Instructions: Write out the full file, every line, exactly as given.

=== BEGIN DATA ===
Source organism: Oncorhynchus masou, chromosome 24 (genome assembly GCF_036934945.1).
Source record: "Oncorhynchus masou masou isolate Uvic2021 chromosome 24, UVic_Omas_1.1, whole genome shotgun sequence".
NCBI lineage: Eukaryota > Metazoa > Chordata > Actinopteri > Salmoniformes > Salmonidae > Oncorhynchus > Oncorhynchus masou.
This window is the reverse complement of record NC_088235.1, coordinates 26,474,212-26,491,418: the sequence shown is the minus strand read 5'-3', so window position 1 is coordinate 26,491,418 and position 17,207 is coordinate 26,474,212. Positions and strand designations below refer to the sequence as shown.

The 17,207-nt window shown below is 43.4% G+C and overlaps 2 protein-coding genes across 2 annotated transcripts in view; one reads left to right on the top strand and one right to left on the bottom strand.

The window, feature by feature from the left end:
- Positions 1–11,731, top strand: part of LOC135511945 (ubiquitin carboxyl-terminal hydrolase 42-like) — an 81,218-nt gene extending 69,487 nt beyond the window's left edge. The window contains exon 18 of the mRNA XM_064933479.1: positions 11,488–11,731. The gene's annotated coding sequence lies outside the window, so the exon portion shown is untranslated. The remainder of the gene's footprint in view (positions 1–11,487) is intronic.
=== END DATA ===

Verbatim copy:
Source organism: Oncorhynchus masou, chromosome 24 (genome assembly GCF_036934945.1).
Source record: "Oncorhynchus masou masou isolate Uvic2021 chromosome 24, UVic_Omas_1.1, whole genome shotgun sequence".
NCBI lineage: Eukaryota > Metazoa > Chordata > Actinopteri > Salmoniformes > Salmonidae > Oncorhynchus > Oncorhynchus masou.
This window is the reverse complement of record NC_088235.1, coordinates 26,474,212-26,491,418: the sequence shown is the minus strand read 5'-3', so window position 1 is coordinate 26,491,418 and position 17,207 is coordinate 26,474,212. Positions and strand designations below refer to the sequence as shown.

The 17,207-nt window shown below is 43.4% G+C and overlaps 2 protein-coding genes across 2 annotated transcripts in view; one reads left to right on the top strand and one right to left on the bottom strand.

The window, feature by feature from the left end:
- Positions 1–11,731, top strand: part of LOC135511945 (ubiquitin carboxyl-terminal hydrolase 42-like) — an 81,218-nt gene extending 69,487 nt beyond the window's left edge. The window contains exon 18 of the mRNA XM_064933479.1: positions 11,488–11,731. The gene's annotated coding sequence lies outside the window, so the exon portion shown is untranslated. The remainder of the gene's footprint in view (positions 1–11,487) is intronic.